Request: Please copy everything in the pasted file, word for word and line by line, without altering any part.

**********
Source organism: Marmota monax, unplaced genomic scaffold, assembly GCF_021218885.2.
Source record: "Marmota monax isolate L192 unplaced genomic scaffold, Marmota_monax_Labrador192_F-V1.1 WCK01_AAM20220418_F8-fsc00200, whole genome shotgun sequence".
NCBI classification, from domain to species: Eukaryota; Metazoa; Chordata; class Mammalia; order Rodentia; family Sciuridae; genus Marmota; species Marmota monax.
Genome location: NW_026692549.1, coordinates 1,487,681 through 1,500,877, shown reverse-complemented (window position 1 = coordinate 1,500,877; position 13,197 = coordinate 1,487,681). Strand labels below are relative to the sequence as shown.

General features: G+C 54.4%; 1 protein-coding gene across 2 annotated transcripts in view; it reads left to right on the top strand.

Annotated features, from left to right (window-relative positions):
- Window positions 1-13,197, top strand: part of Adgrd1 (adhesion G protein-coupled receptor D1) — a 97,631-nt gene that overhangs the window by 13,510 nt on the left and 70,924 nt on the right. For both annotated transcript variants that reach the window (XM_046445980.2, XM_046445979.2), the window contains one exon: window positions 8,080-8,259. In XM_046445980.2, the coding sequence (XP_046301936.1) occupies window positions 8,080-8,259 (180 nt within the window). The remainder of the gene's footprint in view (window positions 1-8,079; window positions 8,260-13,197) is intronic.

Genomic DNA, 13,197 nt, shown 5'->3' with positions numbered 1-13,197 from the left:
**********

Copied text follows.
Source organism: Marmota monax, unplaced genomic scaffold, assembly GCF_021218885.2.
Source record: "Marmota monax isolate L192 unplaced genomic scaffold, Marmota_monax_Labrador192_F-V1.1 WCK01_AAM20220418_F8-fsc00200, whole genome shotgun sequence".
NCBI classification, from domain to species: Eukaryota; Metazoa; Chordata; class Mammalia; order Rodentia; family Sciuridae; genus Marmota; species Marmota monax.
Genome location: NW_026692549.1, coordinates 1,487,681 through 1,500,877, shown reverse-complemented (window position 1 = coordinate 1,500,877; position 13,197 = coordinate 1,487,681). Strand labels below are relative to the sequence as shown.

General features: G+C 54.4%; 1 protein-coding gene across 2 annotated transcripts in view; it reads left to right on the top strand.

Annotated features, from left to right (window-relative positions):
- Window positions 1-13,197, top strand: part of Adgrd1 (adhesion G protein-coupled receptor D1) — a 97,631-nt gene that overhangs the window by 13,510 nt on the left and 70,924 nt on the right. For both annotated transcript variants that reach the window (XM_046445980.2, XM_046445979.2), the window contains one exon: window positions 8,080-8,259. In XM_046445980.2, the coding sequence (XP_046301936.1) occupies window positions 8,080-8,259 (180 nt within the window). The remainder of the gene's footprint in view (window positions 1-8,079; window positions 8,260-13,197) is intronic.

Genomic DNA, 13,197 nt, shown 5'->3' with positions numbered 1-13,197 from the left: